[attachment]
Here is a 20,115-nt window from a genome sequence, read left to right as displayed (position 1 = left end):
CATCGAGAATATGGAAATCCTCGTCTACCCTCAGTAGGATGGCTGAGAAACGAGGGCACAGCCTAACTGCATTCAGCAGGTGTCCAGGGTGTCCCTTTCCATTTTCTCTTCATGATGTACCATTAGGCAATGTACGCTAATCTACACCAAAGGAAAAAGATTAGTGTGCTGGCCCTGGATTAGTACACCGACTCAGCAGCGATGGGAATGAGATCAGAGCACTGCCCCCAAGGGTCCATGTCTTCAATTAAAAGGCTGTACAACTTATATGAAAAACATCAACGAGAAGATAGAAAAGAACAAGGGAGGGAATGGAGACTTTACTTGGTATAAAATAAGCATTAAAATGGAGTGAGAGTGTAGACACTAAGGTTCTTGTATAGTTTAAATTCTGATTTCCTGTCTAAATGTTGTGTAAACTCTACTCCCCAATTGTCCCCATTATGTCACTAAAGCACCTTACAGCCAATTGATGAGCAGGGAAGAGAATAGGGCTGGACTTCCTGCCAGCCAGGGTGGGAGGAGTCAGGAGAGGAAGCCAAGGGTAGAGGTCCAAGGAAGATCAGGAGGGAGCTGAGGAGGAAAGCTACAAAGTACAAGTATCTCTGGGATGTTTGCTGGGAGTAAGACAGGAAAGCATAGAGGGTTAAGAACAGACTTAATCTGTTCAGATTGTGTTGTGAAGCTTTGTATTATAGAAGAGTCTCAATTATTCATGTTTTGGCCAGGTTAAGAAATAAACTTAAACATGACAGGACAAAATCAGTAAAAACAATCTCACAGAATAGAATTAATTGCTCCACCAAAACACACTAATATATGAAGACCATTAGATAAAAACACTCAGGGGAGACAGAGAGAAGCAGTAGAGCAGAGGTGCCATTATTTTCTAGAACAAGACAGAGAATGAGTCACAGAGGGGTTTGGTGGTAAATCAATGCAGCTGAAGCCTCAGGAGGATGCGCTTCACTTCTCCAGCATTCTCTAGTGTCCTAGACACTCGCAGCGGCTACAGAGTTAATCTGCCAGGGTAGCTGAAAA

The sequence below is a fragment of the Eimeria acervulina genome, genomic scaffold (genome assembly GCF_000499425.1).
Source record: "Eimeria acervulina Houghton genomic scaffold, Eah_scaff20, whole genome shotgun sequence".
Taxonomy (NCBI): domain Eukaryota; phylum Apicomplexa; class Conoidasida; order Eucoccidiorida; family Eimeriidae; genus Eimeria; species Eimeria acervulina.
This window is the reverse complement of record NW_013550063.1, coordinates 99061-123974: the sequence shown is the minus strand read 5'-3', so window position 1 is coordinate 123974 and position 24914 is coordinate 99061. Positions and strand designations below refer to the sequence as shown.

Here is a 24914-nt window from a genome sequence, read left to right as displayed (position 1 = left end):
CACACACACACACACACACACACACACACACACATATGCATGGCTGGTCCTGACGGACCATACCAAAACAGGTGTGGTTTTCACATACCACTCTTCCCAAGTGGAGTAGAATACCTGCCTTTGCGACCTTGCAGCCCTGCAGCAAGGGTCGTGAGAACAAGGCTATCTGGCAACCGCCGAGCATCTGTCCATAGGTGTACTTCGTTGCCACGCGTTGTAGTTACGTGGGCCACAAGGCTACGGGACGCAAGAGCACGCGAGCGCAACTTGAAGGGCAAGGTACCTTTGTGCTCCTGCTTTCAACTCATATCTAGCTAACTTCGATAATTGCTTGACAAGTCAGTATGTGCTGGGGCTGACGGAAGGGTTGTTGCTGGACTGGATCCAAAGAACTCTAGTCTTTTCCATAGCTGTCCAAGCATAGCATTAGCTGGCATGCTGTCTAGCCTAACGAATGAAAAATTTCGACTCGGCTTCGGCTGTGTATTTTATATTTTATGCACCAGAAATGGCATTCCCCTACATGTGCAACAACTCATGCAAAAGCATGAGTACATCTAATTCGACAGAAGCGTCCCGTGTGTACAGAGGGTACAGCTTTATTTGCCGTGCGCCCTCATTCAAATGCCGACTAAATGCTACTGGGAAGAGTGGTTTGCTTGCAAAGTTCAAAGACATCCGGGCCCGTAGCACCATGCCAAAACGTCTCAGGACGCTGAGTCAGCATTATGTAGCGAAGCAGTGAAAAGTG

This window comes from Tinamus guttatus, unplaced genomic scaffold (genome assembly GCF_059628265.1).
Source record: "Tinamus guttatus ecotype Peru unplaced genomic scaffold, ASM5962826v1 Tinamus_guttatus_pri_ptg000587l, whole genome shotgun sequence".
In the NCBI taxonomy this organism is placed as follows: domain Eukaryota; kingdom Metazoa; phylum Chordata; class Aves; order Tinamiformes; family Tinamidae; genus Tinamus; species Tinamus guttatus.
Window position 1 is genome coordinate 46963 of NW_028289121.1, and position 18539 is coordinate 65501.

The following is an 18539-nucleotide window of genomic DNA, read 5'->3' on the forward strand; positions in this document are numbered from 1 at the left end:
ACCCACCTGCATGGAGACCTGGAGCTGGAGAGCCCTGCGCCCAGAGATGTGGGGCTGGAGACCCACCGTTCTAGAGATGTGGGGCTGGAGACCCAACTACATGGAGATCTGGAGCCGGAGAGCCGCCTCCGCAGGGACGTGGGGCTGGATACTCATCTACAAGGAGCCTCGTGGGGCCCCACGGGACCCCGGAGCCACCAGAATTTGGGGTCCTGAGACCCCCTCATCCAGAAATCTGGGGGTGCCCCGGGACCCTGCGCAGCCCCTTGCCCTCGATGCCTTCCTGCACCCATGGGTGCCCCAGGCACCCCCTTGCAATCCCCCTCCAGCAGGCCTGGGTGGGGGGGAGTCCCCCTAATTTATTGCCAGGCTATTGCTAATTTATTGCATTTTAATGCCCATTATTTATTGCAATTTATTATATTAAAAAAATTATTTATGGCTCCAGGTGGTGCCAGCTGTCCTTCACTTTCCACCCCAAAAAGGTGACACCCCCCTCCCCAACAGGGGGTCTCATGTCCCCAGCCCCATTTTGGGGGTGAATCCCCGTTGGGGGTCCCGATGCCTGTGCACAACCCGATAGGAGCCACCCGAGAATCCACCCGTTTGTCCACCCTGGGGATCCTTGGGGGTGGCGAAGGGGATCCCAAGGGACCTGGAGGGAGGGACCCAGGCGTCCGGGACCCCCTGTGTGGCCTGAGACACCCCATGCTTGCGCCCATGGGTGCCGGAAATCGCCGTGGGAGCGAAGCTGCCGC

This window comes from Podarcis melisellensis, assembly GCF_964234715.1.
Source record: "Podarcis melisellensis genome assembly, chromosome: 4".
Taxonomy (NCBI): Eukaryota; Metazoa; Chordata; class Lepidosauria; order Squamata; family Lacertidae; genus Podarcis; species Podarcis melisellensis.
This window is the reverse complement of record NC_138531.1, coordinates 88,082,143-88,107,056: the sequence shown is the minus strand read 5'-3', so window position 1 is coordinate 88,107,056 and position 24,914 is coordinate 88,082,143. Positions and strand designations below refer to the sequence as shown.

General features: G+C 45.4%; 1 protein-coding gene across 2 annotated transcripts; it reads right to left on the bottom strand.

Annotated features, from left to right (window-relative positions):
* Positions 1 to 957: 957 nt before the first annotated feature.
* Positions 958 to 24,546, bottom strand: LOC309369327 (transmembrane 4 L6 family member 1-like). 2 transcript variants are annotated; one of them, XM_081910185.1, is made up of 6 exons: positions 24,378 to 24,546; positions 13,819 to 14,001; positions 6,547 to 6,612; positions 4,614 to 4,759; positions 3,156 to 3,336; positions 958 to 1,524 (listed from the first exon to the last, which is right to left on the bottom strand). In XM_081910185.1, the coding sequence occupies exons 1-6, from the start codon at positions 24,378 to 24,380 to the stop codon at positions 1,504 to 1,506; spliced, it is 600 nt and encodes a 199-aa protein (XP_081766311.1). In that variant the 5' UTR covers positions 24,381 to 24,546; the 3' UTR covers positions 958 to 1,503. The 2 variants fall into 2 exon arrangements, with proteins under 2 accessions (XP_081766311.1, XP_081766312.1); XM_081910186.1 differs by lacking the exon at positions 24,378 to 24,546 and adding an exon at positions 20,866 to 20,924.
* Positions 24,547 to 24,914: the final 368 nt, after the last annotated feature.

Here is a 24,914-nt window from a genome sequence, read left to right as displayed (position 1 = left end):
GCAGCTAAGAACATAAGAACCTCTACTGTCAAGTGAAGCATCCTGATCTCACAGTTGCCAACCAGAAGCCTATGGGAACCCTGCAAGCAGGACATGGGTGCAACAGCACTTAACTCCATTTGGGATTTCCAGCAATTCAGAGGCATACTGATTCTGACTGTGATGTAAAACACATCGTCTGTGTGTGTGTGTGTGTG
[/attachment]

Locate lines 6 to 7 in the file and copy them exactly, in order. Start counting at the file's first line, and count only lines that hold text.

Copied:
This window is the reverse complement of record NW_013550063.1, coordinates 99061-123974: the sequence shown is the minus strand read 5'-3', so window position 1 is coordinate 123974 and position 24914 is coordinate 99061. Positions and strand designations below refer to the sequence as shown.

Here is a 24914-nt window from a genome sequence, read left to right as displayed (position 1 = left end):